SOLOMONS, Md. — The Calvert Marine Museum welcomed a lovable new addition on Valentine’s Day: its third North American river otter. Now, the museum has announced the new otter’s name: Calvert.
Last week, WTOP got a behind-the-scenes look at Calvert and the museum’s other otters, Chessie-Grace and Chumley.
The museum has an 8,000-gallon river otter aquarium and a separate otter holding area. In his section of the holding area, Calvert played with a towel, splashed in a pool and imitated a beachgoer by laying on his back with his webbed feet in the air.
“This guy is one year old or so, and he’s currently going through quarantine,” said David Moyer, curator of Estuarine Biology.
Calvert is also being treated for some tooth trouble.
“Once we’ve settled everything with his dental problems, then we will see about integrating him into the population with the other two,” Moyer added. “We don’t know how it’s going to go. There’s individual personalities in animals just as there are in people.”
He said the animals’ many fascinating features include eye lenses that automatically change shape underwater. This allows them to see just as well in the water as they do out of it.
The otters’ whiskers are special too, giving the animals a kind of sixth sense. “They can stick them out in front of their face in a very stiff fashion and use them to pick up vibrations in the water,” Moyer said.
Their fur, once sought after by fur traders, is incredibly dense: “It’s so thick that they have as many hairs in a square inch of their body as we have on our entire head, which is about 60 to 100,000 hairs.”
Their high metabolism means otters eat 15 to 20 percent of their body weight a day. At the museum, they’re fed mostly fish, but they also get treats of scallops and shrimp, and eat vegetables and fruits, too.
The “happy sounds” Chessie-Grace and Chumley made while waiting in a cage-like transition area for aquarist Lori Mason to feed them were a surprise: It was like a combination of a snuffling pig and a chirping bird.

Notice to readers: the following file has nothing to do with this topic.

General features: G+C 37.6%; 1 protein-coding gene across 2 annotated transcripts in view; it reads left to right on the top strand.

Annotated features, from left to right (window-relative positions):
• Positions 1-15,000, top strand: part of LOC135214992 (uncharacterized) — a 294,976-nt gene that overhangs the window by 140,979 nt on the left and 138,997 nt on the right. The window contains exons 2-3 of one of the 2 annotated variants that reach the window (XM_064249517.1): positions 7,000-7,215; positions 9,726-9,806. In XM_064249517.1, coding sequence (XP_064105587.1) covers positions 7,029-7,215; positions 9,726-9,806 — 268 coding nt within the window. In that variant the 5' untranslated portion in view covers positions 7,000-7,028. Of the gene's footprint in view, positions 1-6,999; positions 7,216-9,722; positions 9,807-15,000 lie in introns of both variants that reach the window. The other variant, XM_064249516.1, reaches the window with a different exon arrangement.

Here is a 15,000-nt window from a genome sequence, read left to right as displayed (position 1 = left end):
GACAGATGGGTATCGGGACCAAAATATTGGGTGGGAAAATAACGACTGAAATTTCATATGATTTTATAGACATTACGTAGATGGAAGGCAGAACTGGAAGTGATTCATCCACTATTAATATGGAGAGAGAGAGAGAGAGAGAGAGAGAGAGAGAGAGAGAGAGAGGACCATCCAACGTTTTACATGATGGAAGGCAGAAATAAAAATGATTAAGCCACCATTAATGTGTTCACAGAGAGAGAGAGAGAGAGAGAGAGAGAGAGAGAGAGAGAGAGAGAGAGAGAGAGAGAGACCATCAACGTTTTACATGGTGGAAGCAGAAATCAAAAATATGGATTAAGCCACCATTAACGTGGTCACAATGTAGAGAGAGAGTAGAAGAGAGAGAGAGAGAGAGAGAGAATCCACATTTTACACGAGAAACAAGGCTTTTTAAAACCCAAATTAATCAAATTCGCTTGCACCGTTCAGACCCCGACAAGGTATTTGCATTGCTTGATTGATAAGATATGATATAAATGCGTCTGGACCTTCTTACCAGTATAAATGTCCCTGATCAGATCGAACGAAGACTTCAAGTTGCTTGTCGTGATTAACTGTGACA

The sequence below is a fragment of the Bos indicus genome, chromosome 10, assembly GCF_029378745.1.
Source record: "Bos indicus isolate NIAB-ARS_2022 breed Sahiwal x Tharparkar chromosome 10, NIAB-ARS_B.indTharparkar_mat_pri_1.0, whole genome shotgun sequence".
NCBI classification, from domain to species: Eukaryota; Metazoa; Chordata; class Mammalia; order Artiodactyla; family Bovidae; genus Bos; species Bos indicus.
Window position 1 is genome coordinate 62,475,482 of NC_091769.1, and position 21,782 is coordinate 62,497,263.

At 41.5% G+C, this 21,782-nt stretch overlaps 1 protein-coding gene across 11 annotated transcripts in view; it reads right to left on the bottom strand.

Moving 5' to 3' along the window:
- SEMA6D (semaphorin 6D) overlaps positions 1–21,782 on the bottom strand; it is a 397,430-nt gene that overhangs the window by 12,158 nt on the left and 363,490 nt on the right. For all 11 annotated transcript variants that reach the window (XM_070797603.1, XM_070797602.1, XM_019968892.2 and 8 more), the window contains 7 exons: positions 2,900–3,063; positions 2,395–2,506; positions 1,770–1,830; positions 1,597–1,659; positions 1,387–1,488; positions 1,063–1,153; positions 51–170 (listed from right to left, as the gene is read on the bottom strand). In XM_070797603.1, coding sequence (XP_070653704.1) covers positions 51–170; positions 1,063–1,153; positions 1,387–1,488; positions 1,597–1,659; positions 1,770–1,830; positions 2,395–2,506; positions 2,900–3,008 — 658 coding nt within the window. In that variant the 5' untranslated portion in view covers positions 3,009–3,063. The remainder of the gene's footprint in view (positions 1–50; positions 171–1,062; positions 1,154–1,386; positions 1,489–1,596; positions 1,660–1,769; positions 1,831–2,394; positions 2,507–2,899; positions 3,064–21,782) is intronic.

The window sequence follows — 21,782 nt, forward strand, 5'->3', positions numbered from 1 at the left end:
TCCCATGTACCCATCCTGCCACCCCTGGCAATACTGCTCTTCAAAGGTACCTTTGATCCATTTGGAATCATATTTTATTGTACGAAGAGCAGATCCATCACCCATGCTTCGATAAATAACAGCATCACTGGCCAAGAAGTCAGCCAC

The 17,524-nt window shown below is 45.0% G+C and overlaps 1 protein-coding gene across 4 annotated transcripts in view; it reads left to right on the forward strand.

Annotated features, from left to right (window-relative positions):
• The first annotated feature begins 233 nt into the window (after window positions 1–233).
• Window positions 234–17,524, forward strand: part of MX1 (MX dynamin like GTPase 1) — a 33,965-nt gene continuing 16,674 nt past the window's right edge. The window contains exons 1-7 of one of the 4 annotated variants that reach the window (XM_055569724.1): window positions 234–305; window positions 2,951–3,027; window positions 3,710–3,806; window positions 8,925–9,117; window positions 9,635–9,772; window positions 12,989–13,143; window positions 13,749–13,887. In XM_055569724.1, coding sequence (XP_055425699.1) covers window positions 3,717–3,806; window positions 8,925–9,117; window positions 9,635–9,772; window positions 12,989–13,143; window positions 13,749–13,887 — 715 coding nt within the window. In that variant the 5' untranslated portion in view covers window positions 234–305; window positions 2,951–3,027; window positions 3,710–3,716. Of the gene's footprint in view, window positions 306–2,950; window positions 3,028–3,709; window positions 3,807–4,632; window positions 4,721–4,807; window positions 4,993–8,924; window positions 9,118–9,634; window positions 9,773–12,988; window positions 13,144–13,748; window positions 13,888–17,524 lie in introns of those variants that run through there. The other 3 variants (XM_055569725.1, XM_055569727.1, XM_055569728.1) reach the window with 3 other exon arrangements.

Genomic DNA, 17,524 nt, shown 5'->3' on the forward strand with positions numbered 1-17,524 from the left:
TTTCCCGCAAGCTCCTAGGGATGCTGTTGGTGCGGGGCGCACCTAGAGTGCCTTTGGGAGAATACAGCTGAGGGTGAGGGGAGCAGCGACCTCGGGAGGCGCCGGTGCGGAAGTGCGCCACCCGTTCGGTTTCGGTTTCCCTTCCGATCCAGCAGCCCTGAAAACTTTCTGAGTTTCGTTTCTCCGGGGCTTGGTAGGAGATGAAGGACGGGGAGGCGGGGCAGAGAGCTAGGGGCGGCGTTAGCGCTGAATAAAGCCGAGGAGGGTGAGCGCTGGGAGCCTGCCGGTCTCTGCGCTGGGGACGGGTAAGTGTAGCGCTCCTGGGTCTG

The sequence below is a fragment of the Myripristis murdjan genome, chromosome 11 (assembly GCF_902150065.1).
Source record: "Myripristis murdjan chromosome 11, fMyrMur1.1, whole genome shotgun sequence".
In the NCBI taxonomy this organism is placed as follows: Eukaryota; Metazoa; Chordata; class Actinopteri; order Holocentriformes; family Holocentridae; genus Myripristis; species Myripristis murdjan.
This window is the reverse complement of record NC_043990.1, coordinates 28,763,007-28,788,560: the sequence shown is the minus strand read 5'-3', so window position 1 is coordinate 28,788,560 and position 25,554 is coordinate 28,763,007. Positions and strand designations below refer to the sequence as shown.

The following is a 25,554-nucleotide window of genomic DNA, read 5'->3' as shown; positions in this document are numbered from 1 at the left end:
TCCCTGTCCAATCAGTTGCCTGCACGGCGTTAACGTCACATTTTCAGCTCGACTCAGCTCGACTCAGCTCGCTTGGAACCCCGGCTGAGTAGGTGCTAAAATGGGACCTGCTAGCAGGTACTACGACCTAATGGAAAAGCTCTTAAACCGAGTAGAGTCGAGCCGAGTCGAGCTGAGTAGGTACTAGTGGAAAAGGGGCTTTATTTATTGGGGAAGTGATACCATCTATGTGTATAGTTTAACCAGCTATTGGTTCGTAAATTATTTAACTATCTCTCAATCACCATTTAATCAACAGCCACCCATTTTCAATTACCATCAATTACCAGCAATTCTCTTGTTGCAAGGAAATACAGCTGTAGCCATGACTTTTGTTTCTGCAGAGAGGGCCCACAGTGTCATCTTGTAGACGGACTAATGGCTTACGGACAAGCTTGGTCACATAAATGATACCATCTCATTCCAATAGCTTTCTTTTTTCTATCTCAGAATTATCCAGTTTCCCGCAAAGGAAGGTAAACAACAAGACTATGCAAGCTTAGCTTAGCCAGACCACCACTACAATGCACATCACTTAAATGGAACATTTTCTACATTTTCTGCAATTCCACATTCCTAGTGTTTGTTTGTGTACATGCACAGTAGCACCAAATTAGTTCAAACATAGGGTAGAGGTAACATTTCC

“It’s almost like purring. Almost,” said Moyer.
When otters are not happy, they can hiss, growl and scream.
Moyer also said they’re constantly providing the otters with new things to investigate such as pine cones, feathers and logs.
“We give them scents and smells, whether its deer urine or vanilla bean extract. And we change these things up every day in their habitat so that they don’t get bored. Bored animals have a tendency to destroy their exhibits.”
Thanks to the generosity of donors and volunteers, there is a massive stack of towels for the otters, as well as a washer and dryer. The towels are used for the animals’ bedding and as playthings.
If you’d like to see the otters in person, the Calvert Marine Museum suggests visiting during feeding times from 9:30 a.m. to 10 a.m., 1 p.m. to 1:30 p.m. and 3:45 p.m. to 4:15 p.m. The museum is open daily except on Thanksgiving Day, Christmas Day and New Year’s Day. Read more about visiting from the museum’s website.
You can also watch the otters online through the museum’s River Otter Live Cam.
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